Friday, June 29, 2007

‘When in Rome…’ Eyes and Ears in the Eternal City

The first in an occasional series from one of our Alumni who is in formation at the English College in Rome.
It has now been nearly a year since starting seminary formation at the Venerable English College, Rome, and now is perhaps a good time to pause a bit and reflect on it all. It is said that John Paul II encouraged seminarians to ‘learn Rome’, during their time here. Indeed, to take him at his word, the past year has opened my eyes and ears to a city which cradles a profound and remarkable amalgamation of faith and culture, something not apparent during previous, more or less fleeting visits, and which has some rather interesting consequences.

What is there to learn, then? Lived prayer, primarily: prayer not simply as an action, but also as an attitude towards daily life. The growth of these two branches of prayer has led to some interesting implications, namely, due to the nuanced blend of faith and culture in Rome, one can be walking down the street, see a wonderful sculpture or piece of architecture, or hear some startling music, and somehow, it becomes substance for prayer. I don’t mean this in a literal sense; I don’t find myself praying for Michelangelo or the Trevi Fountain for instance! I mean that seeing or hearing something beautiful on a human level may act as a sort of skylight onto the Triune God, if, indeed, one has the eyes to see it and ears to hear it. At prayer, the memory of these little aesthetic signs enables prayer to be somehow more incarnational as all those material things of daily life, both the beautiful and the ugly, are not simply put to one side in order to make way for something more pure and spiritual, but are caught up in the dramatic process of offering up everything to the mystery of God, which at heart, I suppose, is what priestly vocation is all about. For me, this has been an experience specific to Roman life, although, of course, this need not be the case at all; inspiration being more or less readily available wherever one cares to look. However, I wonder if this captures something of what John Paul II meant when he encouraged seminarians to ‘learn Rome’.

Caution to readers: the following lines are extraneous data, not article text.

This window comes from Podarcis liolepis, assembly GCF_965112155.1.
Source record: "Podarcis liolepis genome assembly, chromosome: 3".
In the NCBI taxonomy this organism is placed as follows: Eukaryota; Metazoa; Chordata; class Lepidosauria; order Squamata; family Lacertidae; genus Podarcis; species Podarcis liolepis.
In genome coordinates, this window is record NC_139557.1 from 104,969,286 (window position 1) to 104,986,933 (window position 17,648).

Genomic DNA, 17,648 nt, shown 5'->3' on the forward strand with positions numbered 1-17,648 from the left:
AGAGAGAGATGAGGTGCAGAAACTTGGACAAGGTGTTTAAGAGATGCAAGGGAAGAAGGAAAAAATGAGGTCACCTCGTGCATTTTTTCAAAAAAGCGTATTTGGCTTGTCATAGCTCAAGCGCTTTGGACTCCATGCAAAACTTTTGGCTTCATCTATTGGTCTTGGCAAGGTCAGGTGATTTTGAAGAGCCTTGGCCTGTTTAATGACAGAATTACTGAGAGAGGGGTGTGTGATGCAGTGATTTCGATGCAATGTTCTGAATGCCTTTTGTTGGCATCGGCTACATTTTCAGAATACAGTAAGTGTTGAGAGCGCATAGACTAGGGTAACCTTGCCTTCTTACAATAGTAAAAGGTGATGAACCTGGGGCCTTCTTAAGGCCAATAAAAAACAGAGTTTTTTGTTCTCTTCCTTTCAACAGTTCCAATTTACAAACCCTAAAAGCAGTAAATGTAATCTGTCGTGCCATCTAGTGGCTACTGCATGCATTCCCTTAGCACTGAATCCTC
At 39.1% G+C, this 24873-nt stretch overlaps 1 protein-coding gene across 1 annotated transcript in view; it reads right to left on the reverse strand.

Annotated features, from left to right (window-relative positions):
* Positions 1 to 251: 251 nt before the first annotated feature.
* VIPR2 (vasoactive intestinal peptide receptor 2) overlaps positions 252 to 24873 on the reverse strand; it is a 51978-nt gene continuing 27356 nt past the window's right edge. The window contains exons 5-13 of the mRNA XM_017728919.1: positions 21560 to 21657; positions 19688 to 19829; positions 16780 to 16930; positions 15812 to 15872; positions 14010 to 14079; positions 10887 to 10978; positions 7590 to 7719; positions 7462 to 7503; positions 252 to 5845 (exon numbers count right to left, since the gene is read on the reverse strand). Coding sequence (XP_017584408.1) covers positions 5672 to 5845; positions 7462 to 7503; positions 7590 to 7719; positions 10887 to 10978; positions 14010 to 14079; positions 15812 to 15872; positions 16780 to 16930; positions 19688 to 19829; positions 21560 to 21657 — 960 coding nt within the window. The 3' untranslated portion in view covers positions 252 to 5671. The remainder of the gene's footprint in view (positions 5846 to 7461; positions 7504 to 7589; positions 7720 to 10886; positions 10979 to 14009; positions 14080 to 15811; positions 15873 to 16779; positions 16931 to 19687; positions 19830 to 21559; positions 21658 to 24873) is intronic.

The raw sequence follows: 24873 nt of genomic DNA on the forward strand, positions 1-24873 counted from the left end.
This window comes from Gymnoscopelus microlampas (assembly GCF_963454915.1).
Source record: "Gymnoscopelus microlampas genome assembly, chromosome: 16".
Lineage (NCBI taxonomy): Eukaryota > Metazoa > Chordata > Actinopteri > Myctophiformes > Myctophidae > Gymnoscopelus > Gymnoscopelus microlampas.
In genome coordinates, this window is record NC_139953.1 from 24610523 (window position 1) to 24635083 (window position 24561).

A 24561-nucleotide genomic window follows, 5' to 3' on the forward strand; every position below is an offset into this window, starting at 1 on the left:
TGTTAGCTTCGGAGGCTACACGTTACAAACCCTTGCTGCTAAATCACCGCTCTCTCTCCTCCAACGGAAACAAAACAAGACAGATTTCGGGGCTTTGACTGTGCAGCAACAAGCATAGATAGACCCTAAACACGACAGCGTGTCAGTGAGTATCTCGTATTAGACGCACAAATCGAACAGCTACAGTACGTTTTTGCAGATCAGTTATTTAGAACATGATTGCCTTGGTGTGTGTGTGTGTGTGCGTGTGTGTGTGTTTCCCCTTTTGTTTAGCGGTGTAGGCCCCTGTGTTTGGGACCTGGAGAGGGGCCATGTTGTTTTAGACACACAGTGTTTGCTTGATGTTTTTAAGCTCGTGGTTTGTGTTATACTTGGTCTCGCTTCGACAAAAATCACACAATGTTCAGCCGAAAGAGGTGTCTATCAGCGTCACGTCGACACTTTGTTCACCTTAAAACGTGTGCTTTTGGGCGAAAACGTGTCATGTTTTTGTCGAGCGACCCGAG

David Wingfield was a member of the community at Newman House during the Academic Year 2004-5.

Wednesday, June 20, 2007

Summertime...and some memories

The summer months are an odd time at Newman House. Many of our friends who have been here for the Academic Year have moved on, and we are preparing for the new batch in September. It's probably wise to point out that posting to the blog has dropped off a little, and between now and September there will still be occasional postings, but they will be less regular for the moment.
If you're an alumnus and would like to contribute some memories, please get in touch with us at
However, here's a piece by Sue Lyons, who lived here during the year 1967-8. Our thanks to her for putting these memories together.
Any memories I have of the Chaplaincy must start in the library, a dozen people studying quietly in the pools of light coast by the table lamps, Pete in one of the comfy chairs in the middle, just “resting his eyes”, book on the floor beside him, until the murmur goes round, “drinks in the bar?”, “coffee’s brewing in room ….” And the library is deserted.

My overwhelming feeling when I think of my time at 111 is the sense of community and support. As a non-catholic I was slightly taken aback in the first week, when Max appeared at my room to recruit me as a member of Cathsoc. I think he was more embarrassed than I was at trying to recruit the ‘heathens’ and beat a hasty retreat. I nevertheless participated in most parts of life at 111, drinks in the bar, the Sunday night dances, folk singing, talks, and even including the occasional attendance at Mass. I will always the have warmest admiration and affection for the wonderful team of priests and nuns who were always available to support and encourage those in need, especially the bottle of whisky that came out of the Bruce’s office drawer. That of course was only for a real crisis!

I do recall other occasions when staff rose magnificently to the occasion, Bruce Kent appearing clad in pyjamas to rescue a group of revellers, stuck in the lift, desperate after a couple of hours spent consuming beer in the bar. My time at the Chaplaincy also seems to include some distinctly watery episodes: an unexpected shower, whilst trying to revise quietly on the roof on the annexe – may you be forgiven, you perpetrators of the dastardly deed; an even wetter occasion, an unexpected bath inflicted upon me by my “friends” – well, what if I had woken one of them brutally at around 6 am with a glass of water splashed gently over his face, in response to a dare; Sister Reggie, queen of the kitchen sweetly requesting that the culprits mop up the bathroom and hall floor.

I end where I started, creeping in late at night past the library, peeping in at the night owls completing last-minute assignments in the pools of light from the table lamps on my way to bed……